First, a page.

Grooming is an essential health maintenance activity that is fundamental to the welfare of many companion animals. Despite the potentially serious consequences of inadequate grooming for pets and their caregivers, few studies have examined the role of access to pet grooming services and supplies in promoting and maintaining companion animal health...
Article
Full-text available
Adverse childhood experiences (ACEs) are associated with poor mental health. Emerging research demonstrates the protective role of positive childhood experiences, including positive sense of self and relationships with both humans and animals, in mitigating the impacts of early life adversity on mental health outcomes. This study examined whether b...
Article
This study investigated thwarted belongingness as a moderator of the relationship between microaggressions and mental health among LGBTQ+ emerging adults. Using data collected from 186 LGBTQ+ emerging adults, we conducted separate moderation analyses to examine whether, and to what extent, the relation between microaggressions and mental health (i....
Article
Full-text available
There is a paucity of research exploring how relationships with household pets may impact maternal mental health. We are unaware of any study to date that has examined associations between individuals’ relationships with their pets and psychological adjustment in the perinatal period. Using a biobehavioral lens, this paper provides a narrative over...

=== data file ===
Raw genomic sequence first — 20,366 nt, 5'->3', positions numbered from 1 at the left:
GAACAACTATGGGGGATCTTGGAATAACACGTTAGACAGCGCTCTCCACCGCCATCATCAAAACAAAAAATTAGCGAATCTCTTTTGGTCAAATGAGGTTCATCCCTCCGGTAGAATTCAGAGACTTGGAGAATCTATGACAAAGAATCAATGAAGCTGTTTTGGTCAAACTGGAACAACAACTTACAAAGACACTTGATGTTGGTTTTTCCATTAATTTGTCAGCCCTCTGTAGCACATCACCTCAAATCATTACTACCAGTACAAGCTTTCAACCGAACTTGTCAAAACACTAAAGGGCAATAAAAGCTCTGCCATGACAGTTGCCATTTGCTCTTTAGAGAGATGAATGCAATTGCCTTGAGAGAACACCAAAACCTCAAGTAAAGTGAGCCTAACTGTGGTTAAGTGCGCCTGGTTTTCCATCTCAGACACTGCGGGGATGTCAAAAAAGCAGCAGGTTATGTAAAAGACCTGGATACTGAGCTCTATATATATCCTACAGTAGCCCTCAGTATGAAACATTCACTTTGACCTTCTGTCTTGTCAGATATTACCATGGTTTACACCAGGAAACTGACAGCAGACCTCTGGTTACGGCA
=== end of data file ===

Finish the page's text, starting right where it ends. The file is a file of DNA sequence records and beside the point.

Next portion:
Article
Full-text available
[In press in Human-Animal Interaction Bulletin (HAIB)]. Human-animal interaction (HAI) is associated with positive psychological adjustment. Although these benefits are hypothesized to be most pronounced for individuals who experience adversity and compromised social relationships, such as LGBTQ+ (lesbian, gay, bisexual, transgender, queer, and oth...
Article
Sexual and gender minority individuals (SGM) face barriers to accessing COVID-19 testing and treatment services. Living with pets may pose an additional barrier due to concerns about pet welfare. This study investigates whether the relation between SGM status and the likelihood of delaying or avoiding testing and treatment for COVID-19 varies as a...
Article
Full-text available
Love and strong social bonds are known buffers in the experience of adversity. Humans often form strong bonds with non-human animals. The human-animal bond refers to a mutually beneficial and dynamic relationship between humans and non-human animals. Previous research suggests that strong bonds with pets may promote resilience in the experience of...
Article
This qualitative study explores the benefits and risks associated with living with companion animals during the transition to adulthood among 117 sexual and gender minority (SGM) emerging adults living in the U.S. Interviews were transcribed and analyzed using template analysis. Thematic analysis identified several risks (caregiver burden, pets as...
Article
Full-text available